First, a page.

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10 Aug, 2014 17:44

State Dept to spend over $500k on training staff for congressional grilling

State Dept to spend over $500k on training staff for congressional grilling

The US State Department has approved a $545,000 contract to coach its officials on how to testify before Congress and brief lawmakers. The department had to seek help from a professional firm after a series of embarrassing performances by its staff.

The department has hired an Orlando, Florida-based company called AMTIS, Inc.

The contract includes classes entitled 'Communicating with Congress: Briefing and Testifying.' It also includes a separate ambassadorial seminar “for building effective relationships with members of Congress and their staffers.”

According to the contract, the 'Communicating with Congress' classes will be offered “between three to four times per year. There is a minimum of 10 and a maximum of 15 participants per class.”

In addition, there will be individual sessions and classes of mock hearings where officials will testify in front of a panel of experts, who will then give their feedback on the performances.

Other topics taught under the contract include “Tips for leveraging State’s Bureau of Legislative Affairs” and “Training and skill-building in briefing techniques,” as well as “Building effective relationships.”

Classes will be taught by instructors with current or recent Capitol Hill experience.

According to AMTIS, the company focuses on providing “federal and state agencies with innovative, high-quality, and affordable products and services while continuing to serve our nation.”

The company also has contacts with the Department of Veterans Affairs, the Federal Emergency Management Agency, and the Food and Drug Administration. It worked on two “congressional testimony training sessions” with the Inspector General’s Office at the Department of Housing and Urban Development, The Washington Times reported.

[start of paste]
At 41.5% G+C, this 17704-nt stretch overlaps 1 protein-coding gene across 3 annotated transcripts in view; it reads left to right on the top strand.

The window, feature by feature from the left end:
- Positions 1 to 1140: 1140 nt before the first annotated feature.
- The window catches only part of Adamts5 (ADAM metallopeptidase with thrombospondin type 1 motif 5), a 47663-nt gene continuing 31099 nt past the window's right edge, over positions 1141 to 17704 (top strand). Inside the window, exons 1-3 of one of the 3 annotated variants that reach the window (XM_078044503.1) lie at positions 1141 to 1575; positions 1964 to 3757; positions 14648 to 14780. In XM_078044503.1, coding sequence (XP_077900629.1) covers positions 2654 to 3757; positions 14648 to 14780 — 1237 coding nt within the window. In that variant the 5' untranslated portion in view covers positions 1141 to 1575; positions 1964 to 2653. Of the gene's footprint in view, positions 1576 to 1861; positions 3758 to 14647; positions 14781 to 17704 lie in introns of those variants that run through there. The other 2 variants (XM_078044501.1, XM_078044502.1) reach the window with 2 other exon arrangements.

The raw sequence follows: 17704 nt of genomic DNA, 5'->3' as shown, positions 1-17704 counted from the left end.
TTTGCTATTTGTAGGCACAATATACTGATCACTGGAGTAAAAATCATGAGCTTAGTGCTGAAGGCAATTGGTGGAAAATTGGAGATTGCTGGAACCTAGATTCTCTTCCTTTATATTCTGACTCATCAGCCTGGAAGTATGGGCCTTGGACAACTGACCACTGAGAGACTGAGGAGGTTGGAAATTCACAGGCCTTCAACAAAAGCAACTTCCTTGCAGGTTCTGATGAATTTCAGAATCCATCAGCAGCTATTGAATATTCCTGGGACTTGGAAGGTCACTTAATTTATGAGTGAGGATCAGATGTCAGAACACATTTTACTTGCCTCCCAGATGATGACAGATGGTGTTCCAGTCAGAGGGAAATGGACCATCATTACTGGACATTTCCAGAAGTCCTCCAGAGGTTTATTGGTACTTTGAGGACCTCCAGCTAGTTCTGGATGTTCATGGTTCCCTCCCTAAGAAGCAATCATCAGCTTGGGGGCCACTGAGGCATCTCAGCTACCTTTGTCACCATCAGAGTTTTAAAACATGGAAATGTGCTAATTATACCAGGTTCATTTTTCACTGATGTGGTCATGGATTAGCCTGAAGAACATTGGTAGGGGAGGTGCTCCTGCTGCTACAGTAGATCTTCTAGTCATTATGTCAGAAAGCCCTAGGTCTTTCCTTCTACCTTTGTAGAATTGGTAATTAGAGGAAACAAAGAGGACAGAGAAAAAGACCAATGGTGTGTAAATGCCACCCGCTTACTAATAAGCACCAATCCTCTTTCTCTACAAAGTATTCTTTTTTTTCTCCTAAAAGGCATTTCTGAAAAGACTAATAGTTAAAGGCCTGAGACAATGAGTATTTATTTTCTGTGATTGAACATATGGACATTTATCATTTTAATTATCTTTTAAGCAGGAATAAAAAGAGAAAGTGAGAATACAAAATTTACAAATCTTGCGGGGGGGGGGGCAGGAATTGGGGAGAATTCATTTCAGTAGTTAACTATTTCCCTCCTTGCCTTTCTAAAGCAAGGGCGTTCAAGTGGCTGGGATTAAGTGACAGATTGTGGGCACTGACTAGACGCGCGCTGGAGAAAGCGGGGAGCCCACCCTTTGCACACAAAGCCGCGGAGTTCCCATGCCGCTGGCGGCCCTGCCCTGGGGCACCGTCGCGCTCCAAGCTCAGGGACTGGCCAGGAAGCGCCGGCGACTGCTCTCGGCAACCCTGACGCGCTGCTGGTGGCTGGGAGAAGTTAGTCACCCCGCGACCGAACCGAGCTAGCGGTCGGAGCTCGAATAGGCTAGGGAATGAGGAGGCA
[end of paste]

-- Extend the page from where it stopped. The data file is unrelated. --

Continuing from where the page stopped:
The State Department hired AMTIS following several embarrassing performances by its staffers at congressional hearings.

Indeed, some of the State Department senior-level officials will be remembered for their statements.

Earlier this year, the White House came under fire over a handful of President Obama's ambassador nominees, who appeared to lack knowledge or expertise about the nations where they would serve.

‘Ambassadors for Dummies’: Obama’s payback diplomatic posts make mockery of foreign service

At least three nominees – who were high-dollar campaign fundraisers and donors for President Obama – raised concerns after poor performances in their confirmation hearings before the Senate Foreign Relations Committee.

Obama's nominee to Argentina, Noah Bryson Mamet, admitted he had never been to the South American country, though he “traveled pretty extensively around the world.” The nominee to Norway, George Tsunis, spoke extensively about the country’s president, despite the fact that Norway does not have one.

President Obama’s pick to Hungary, soap opera producer Colleen Bradley Bell, also had trouble answering what America's strategic interests are in that country.

These and other cases prompted the union representing America's Foreign Service professionals to threaten to sue the State Department for information on the experience and knowledge of recent ambassadorial nominees.